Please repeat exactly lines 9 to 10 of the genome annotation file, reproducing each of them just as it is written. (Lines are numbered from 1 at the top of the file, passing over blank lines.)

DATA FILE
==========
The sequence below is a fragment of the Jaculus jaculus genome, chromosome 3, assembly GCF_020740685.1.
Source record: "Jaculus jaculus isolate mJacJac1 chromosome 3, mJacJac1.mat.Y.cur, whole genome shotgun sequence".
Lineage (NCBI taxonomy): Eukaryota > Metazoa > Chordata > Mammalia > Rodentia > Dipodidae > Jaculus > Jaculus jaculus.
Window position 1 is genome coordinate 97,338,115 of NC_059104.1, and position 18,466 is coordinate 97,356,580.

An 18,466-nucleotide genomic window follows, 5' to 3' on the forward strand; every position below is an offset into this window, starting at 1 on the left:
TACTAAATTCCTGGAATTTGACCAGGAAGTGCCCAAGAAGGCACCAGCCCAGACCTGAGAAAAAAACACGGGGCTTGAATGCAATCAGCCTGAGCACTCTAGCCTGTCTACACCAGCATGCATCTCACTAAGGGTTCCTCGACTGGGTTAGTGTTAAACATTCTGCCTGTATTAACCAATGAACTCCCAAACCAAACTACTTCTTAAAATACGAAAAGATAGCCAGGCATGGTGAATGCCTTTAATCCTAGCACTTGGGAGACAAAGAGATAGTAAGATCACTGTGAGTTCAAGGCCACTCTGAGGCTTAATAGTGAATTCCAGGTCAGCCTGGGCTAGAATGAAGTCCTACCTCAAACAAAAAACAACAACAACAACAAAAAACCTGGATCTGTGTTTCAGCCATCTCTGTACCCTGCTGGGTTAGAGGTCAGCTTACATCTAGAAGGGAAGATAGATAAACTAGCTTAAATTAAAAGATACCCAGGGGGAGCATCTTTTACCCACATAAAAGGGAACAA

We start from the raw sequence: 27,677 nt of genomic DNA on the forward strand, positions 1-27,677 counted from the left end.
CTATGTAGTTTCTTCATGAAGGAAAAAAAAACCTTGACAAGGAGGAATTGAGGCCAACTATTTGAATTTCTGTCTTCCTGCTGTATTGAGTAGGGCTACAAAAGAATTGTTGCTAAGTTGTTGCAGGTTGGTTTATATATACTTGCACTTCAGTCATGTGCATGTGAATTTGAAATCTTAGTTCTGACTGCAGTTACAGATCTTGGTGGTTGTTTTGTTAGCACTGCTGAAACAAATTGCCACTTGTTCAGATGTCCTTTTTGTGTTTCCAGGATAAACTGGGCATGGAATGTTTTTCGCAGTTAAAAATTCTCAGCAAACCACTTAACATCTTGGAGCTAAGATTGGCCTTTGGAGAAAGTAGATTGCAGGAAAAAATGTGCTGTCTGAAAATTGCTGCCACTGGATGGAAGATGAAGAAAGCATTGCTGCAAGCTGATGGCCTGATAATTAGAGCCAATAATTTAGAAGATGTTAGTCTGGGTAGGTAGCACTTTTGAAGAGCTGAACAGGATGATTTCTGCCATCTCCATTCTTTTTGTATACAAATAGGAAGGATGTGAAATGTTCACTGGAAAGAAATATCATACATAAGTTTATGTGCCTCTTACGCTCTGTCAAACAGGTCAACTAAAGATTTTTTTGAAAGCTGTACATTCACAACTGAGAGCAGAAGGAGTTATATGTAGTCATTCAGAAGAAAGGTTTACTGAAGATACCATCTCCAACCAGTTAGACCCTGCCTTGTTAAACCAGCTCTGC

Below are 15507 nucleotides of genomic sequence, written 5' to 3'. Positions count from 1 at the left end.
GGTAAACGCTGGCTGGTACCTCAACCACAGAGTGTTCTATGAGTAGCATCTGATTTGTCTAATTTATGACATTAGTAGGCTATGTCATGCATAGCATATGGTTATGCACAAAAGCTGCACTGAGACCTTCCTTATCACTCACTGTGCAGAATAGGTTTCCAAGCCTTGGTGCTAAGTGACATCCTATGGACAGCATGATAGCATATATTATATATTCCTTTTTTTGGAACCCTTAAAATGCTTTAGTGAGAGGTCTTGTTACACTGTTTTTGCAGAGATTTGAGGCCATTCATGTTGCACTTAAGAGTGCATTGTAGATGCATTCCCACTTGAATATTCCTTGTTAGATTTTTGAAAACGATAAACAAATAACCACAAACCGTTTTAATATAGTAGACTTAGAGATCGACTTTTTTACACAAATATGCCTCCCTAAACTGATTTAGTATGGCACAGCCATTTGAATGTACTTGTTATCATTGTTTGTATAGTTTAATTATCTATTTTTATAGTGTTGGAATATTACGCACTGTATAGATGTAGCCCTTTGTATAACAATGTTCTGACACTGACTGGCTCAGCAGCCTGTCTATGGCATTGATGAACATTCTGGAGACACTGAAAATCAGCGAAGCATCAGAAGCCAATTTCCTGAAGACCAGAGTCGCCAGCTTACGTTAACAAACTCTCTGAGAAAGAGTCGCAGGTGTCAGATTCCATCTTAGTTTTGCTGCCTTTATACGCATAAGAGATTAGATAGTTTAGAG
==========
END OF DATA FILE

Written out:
Below are 15507 nucleotides of genomic sequence, written 5' to 3'. Positions count from 1 at the left end.
GGTAAACGCTGGCTGGTACCTCAACCACAGAGTGTTCTATGAGTAGCATCTGATTTGTCTAATTTATGACATTAGTAGGCTATGTCATGCATAGCATATGGTTATGCACAAAAGCTGCACTGAGACCTTCCTTATCACTCACTGTGCAGAATAGGTTTCCAAGCCTTGGTGCTAAGTGACATCCTATGGACAGCATGATAGCATATATTATATATTCCTTTTTTTGGAACCCTTAAAATGCTTTAGTGAGAGGTCTTGTTACACTGTTTTTGCAGAGATTTGAGGCCATTCATGTTGCACTTAAGAGTGCATTGTAGATGCATTCCCACTTGAATATTCCTTGTTAGATTTTTGAAAACGATAAACAAATAACCACAAACCGTTTTAATATAGTAGACTTAGAGATCGACTTTTTTACACAAATATGCCTCCCTAAACTGATTTAGTATGGCACAGCCATTTGAATGTACTTGTTATCATTGTTTGTATAGTTTAATTATCTATTTTTATAGTGTTGGAATATTACGCACTGTATAGATGTAGCCCTTTGTATAACAATGTTCTGACACTGACTGGCTCAGCAGCCTGTCTATGGCATTGATGAACATTCTGGAGACACTGAAAATCAGCGAAGCATCAGAAGCCAATTTCCTGAAGACCAGAGTCGCCAGCTTACGTTAACAAACTCTCTGAGAAAGAGTCGCAGGTGTCAGATTCCATCTTAGTTTTGCTGCCTTTATACGCATAAGAGATTAGATAGTTTAGAG